The connexion and union between imperial and papal Rome form the subject of the vision, and they are not divided at its close. Letters being equivalent to figures, Romiith, the Roman, (agreeing with either beast, or kingdom,) Lateinos, the Latin, (the number of a man,) and Apostates, apostate,-the Roman kingdom, the Latin apostate-contain each the precise number six hundred sixty and six,*-the name, the number, and the mark of the beast.
Such, in past history, is the Roman empire and papal power-giving, we apprehend, no vague or ambiguous commentary to the words of the prophet. The significancy, at least, of the first and second beast, may not be held doubtful. But the whole of their history may not yet be told, nor the whole of the prophecy be developed. The great red dragon, the symbol of the Roman empire as the enemy of the church, reappears at the close of the preceding vision. The witnesses have also to be killed. And in the judgment against the papacy, (chap. xvii.) its character and power, as well as fate, together with those of the empire, are yet more fully defined ; the tenhorned beast, rising at last out of the bottomless pit and going into perdition, is again upon the scene. And things noted in scripture, and, perhaps, not to be expounded yet, may possibly be reserved as the signs of other times. And therefore it
remain for that time to disclose an infinitely clearer illustration of the last form of government of imperial Rome, (though now, it is not,) than all human ingenuity can devise.
Having thus glanced respectively, in brief review, at those separate visions which John saw, when,
after having delineated the political history of the world down to the close of the seven thunders, it was told him by the angel that he must prophesy again, and when, in the renewed prophesying, he was commanded to measure the temple of God and the altar and them that worship therein, we may here, before entering on the consideration of a new series of predictions, give heed to the time which, in these visions, is measured and thrice repeated by the prophet, in precise accordance with the same prophetic period, which is also twice announced by Daniel.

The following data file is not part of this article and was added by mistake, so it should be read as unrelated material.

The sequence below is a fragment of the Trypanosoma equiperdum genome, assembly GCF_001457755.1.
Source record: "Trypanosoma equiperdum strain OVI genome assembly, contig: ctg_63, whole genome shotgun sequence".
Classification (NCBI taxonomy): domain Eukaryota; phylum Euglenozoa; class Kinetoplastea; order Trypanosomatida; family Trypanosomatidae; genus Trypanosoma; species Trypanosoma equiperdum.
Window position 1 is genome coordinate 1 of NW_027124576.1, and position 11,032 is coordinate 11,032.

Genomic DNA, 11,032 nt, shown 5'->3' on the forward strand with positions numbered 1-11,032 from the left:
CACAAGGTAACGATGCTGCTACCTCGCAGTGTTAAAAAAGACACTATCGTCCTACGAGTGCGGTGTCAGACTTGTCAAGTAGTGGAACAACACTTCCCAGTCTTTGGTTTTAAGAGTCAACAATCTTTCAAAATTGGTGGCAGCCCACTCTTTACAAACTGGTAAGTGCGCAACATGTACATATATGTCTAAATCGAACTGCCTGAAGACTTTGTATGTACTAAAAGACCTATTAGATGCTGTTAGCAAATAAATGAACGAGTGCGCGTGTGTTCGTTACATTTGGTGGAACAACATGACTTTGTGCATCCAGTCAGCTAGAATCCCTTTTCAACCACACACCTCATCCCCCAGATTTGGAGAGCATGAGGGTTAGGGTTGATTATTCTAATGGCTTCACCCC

There are other periods, not yet expired, connected with that of the twelve hundred and sixty years, during which the various kingdoms into which the Roman empire was subdivided, was given into the hands of the papacy. And it is not, perhaps, yet possible to determine, with absolute precision, the commencement or termination of that period. But in respect to the time when religious persecution (if so sacrilegious a term may be used) was sanctioned and established in the church by civil authority, when he that letted had been taken out of the way, and the pope's authority was submissively deferred to, by the Roman emperor then reigning at Constantinople, as that of the Head of the Church, no era in history seems to be more marked, than that of the age of Justinian, whether we look into the pages of the ecclesiastical or civil historian.
“ The emperor Justinian,” says Dupin, “ may be justly ranked among ecclesiastical writers, for NEVER prince did meddle so much with what concerns the affairs of the church, nor make so many constitutions and laws upon this subject. He was persuaded that it was the duty of an emperor, and for the good of the state, to have a particular care of the church, to defend its faith, to regulate external discipline, and to employ the civil laws and the temporal power to preserve in it order and peace. Upon this account he did not only make a collection of the laws made by the princes, his